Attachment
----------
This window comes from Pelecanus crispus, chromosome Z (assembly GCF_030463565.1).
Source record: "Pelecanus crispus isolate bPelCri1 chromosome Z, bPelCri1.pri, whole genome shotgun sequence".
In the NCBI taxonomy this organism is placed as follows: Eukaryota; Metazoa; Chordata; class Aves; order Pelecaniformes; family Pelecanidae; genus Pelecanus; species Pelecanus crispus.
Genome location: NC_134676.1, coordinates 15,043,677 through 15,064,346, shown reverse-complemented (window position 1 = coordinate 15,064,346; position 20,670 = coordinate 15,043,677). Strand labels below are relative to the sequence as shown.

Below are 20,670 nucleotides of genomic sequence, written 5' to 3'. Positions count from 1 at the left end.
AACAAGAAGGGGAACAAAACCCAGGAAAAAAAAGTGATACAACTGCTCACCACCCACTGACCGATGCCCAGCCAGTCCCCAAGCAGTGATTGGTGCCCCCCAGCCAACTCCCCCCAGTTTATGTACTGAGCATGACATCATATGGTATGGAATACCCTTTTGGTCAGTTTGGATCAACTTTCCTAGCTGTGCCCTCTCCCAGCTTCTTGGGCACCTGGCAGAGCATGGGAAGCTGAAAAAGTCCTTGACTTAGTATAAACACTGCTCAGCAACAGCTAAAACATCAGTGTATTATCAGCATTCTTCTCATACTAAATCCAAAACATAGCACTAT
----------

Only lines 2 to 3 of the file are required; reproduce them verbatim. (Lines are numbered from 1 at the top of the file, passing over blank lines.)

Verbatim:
Source record: "Pelecanus crispus isolate bPelCri1 chromosome Z, bPelCri1.pri, whole genome shotgun sequence".
In the NCBI taxonomy this organism is placed as follows: Eukaryota; Metazoa; Chordata; class Aves; order Pelecaniformes; family Pelecanidae; genus Pelecanus; species Pelecanus crispus.